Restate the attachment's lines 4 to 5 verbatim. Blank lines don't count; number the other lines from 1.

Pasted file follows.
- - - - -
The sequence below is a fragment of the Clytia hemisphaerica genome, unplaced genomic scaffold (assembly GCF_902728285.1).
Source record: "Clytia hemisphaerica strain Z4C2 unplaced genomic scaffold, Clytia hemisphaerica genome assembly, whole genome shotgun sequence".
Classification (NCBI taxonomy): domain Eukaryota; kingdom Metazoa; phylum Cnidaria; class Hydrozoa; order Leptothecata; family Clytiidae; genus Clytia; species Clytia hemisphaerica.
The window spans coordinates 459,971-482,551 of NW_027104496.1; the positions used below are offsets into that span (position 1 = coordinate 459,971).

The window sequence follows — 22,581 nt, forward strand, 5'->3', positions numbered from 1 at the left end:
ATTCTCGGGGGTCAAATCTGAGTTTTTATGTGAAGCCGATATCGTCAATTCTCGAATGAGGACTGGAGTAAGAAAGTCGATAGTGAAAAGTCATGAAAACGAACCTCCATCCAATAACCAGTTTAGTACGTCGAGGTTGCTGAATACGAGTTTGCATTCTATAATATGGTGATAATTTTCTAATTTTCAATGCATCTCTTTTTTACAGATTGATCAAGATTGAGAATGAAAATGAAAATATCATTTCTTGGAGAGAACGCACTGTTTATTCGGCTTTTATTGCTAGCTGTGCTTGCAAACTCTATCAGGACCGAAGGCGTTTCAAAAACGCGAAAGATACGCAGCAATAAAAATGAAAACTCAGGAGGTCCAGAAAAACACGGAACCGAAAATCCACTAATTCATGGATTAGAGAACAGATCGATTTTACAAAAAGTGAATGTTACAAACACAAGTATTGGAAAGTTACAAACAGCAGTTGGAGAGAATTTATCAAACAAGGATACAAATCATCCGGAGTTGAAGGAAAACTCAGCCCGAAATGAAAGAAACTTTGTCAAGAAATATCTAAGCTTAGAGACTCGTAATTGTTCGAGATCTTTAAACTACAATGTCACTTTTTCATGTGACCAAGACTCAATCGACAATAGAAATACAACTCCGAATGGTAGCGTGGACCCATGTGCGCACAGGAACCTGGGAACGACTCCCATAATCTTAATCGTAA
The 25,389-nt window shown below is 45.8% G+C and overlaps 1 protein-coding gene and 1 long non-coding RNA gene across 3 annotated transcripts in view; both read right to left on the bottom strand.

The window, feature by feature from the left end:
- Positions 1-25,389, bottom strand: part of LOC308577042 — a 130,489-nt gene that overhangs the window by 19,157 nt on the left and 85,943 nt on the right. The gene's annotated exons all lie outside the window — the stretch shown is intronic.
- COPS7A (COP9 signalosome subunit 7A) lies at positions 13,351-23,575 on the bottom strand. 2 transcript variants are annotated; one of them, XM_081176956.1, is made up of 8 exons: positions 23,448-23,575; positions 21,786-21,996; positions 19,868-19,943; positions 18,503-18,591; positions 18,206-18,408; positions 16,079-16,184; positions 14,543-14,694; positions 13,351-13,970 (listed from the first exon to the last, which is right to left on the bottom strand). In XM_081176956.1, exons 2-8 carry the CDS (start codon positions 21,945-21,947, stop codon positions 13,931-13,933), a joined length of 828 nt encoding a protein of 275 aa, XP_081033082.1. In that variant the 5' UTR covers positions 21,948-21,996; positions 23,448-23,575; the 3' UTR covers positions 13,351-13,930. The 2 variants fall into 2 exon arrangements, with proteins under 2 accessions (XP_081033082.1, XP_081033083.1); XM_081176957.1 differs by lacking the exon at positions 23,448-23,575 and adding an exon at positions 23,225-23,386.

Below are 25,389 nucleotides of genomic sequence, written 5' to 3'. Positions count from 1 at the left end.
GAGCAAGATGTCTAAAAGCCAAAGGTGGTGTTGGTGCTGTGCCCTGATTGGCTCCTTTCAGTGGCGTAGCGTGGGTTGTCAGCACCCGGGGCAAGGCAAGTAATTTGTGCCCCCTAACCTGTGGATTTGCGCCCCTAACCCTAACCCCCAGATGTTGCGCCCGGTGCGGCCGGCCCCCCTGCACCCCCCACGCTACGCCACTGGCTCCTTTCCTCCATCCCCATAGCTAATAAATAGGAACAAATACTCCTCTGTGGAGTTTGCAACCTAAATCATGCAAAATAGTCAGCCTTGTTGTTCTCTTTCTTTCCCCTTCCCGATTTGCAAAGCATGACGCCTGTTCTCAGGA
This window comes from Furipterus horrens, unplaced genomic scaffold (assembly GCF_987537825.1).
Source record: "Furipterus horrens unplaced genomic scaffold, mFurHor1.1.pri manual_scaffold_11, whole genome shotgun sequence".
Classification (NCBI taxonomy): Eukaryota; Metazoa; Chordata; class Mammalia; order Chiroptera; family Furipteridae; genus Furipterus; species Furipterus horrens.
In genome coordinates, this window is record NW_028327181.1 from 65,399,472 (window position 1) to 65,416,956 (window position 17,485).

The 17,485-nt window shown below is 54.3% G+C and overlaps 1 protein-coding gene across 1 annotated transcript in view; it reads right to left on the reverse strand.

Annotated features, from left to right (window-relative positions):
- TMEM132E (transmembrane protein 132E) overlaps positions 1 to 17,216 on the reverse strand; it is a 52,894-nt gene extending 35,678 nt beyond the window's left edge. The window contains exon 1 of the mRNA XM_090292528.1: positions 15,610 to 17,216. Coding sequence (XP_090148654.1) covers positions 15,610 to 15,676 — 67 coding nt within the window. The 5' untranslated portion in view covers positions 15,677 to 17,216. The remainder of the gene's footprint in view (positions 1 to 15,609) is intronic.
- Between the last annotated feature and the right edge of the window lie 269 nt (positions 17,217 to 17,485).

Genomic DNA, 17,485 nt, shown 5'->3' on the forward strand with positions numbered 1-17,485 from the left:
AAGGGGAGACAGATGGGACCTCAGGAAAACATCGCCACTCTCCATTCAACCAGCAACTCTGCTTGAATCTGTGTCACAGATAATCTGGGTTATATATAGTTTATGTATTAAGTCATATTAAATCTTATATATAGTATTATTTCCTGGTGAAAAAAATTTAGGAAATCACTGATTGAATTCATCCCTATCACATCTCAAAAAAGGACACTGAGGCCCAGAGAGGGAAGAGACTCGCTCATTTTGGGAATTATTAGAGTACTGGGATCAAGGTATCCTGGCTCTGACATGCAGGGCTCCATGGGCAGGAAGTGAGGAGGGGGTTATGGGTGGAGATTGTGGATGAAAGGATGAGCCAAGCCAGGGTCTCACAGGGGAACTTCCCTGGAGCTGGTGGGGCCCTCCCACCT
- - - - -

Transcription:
The window spans coordinates 459,971-482,551 of NW_027104496.1; the positions used below are offsets into that span (position 1 = coordinate 459,971).

The window sequence follows — 22,581 nt, forward strand, 5'->3', positions numbered from 1 at the left end: